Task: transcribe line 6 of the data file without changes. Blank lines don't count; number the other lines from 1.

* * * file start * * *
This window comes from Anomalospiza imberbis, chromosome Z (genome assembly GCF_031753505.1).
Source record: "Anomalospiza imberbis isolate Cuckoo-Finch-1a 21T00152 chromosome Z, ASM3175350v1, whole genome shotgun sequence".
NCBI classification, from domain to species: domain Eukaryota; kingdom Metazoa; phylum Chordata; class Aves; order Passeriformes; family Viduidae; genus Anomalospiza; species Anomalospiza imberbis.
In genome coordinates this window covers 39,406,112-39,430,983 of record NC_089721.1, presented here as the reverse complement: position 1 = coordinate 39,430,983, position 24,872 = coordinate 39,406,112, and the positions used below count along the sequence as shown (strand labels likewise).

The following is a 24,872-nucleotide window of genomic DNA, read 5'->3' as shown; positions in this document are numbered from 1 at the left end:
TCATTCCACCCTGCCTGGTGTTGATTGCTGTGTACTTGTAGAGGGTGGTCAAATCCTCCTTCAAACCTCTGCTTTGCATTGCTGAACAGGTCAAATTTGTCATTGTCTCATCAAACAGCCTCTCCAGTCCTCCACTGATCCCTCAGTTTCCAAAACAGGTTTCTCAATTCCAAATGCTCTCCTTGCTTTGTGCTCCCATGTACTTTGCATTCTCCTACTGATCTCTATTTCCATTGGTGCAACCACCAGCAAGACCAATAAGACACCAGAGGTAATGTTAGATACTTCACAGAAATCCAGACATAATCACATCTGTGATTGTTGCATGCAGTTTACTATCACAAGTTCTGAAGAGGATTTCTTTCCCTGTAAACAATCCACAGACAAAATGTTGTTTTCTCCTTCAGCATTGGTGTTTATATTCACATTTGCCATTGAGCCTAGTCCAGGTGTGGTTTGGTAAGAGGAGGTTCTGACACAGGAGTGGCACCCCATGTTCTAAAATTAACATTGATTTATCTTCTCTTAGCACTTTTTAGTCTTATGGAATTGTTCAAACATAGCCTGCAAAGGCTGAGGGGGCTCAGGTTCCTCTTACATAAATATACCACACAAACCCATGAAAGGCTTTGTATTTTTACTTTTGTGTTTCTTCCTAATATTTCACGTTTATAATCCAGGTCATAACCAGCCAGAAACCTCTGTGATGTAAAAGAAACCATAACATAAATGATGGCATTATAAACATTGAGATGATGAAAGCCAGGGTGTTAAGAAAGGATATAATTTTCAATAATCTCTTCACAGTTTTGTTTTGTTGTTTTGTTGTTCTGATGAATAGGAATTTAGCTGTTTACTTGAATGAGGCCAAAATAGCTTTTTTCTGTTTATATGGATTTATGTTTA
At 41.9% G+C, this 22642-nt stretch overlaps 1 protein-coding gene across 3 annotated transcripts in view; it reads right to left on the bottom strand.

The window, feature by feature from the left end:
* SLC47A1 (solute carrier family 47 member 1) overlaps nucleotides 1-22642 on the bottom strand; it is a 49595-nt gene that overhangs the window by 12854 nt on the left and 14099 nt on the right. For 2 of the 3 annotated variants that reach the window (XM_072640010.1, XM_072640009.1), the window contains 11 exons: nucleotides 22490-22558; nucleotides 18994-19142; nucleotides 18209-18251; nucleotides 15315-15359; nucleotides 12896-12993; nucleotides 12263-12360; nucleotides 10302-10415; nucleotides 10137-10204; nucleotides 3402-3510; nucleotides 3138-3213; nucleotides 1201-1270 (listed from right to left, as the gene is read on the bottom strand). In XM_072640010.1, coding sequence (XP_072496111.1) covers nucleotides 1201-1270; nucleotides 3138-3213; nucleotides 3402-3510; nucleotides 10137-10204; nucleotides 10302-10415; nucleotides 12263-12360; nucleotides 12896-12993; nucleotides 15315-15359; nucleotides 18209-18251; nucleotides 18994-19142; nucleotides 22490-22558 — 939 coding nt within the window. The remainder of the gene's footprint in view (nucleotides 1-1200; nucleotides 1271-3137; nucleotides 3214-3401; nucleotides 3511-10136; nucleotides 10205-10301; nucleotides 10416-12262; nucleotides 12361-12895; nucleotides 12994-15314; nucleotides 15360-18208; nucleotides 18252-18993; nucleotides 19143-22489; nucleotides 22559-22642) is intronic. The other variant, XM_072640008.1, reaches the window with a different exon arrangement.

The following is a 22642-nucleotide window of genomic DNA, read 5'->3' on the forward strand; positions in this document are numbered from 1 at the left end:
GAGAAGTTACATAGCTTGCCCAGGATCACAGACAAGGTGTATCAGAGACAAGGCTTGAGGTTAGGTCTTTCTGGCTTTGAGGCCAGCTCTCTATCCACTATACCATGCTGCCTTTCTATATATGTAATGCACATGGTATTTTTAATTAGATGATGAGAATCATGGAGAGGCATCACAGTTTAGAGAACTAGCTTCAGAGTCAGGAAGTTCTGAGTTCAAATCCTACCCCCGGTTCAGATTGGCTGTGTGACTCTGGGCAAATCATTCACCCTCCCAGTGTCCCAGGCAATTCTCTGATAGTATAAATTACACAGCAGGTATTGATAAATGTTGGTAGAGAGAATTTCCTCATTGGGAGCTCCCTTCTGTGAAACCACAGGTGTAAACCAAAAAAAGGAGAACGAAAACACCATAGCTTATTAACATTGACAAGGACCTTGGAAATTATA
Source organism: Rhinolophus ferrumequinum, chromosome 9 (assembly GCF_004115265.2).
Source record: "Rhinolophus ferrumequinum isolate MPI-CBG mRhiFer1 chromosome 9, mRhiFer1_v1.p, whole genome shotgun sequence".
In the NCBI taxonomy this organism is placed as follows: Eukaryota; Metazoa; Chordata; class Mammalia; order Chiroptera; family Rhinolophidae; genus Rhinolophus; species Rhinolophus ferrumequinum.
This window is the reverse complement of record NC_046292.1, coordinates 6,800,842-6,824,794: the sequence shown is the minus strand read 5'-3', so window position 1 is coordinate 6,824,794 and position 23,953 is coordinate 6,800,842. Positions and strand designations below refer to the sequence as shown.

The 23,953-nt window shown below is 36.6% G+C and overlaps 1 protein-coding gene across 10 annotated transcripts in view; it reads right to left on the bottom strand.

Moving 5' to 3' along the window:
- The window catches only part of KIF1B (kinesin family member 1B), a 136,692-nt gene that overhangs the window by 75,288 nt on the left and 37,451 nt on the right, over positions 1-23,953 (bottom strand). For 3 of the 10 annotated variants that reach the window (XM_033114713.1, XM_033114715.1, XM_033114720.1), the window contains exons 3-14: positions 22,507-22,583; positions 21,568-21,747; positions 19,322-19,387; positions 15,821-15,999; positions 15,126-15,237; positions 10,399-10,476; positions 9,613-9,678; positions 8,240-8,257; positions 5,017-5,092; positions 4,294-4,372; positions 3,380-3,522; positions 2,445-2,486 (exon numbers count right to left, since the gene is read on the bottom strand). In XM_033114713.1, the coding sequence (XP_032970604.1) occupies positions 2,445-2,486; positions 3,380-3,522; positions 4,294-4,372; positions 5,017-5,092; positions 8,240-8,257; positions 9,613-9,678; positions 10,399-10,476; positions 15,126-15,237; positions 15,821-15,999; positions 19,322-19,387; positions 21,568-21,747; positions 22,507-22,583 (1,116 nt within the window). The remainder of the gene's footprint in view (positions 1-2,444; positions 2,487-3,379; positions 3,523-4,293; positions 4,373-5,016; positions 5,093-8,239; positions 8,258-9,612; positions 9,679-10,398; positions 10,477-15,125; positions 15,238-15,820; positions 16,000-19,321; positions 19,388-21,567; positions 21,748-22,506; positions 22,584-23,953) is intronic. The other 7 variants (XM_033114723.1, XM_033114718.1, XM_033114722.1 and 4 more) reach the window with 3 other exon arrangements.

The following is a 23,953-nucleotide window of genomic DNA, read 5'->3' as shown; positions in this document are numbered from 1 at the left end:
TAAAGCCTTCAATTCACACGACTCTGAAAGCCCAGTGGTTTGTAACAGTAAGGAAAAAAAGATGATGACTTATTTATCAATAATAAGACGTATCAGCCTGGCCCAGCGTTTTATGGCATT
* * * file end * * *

TCATTCCACCCTGCCTGGTGTTGATTGCTGTGTACTTGTAGAGGGTGGTCAAATCCTCCTTCAAACCTCTGCTTTGCATTGCTGAACAGGTCAAATTTGTCATTGTCTCATCAAACAGCCTCTCCAGTCCTCCACTGATCCCTCAGTTTCCAAAACAGGTTTCTCAATTCCAAATGCTCTCCTTGCTTTGTGCTCCCATGTACTTTGCATTCTCCTACTGATCTCTATTTCCATTGGTGCAACCACCAGCAAGACCAATAAGACACCAGAGGTAATGTTAGATACTTCACAGAAATCCAGACATAATCACATCTGTGATTGTTGCATGCAGTTTACTATCACAAGTTCTGAAGAGGATTTCTTTCCCTGTAAACAATCCACAGACAAAATGTTGTTTTCTCCTTCAGCATTGGTGTTTATATTCACATTTGCCATTGAGCCTAGTCCAGGTGTGGTTTGGTAAGAGGAGGTTCTGACACAGGAGTGGCACCCCATGTTCTAAAATTAACATTGATTTATCTTCTCTTAGCACTTTTTAGTCTTATGGAATTGTTCAAACATAGCCTGCAAAGGCTGAGGGGGCTCAGGTTCCTCTTACATAAATATACCACACAAACCCATGAAAGGCTTTGTATTTTTACTTTTGTGTTTCTTCCTAATATTTCACGTTTATAATCCAGGTCATAACCAGCCAGAAACCTCTGTGATGTAAAAGAAACCATAACATAAATGATGGCATTATAAACATTGAGATGATGAAAGCCAGGGTGTTAAGAAAGGATATAATTTTCAATAATCTCTTCACAGTTTTGTTTTGTTGTTTTGTTGTTCTGATGAATAGGAATTTAGCTGTTTACTTGAATGAGGCCAAAATAGCTTTTTTCTGTTTATATGGATTTATGTTTA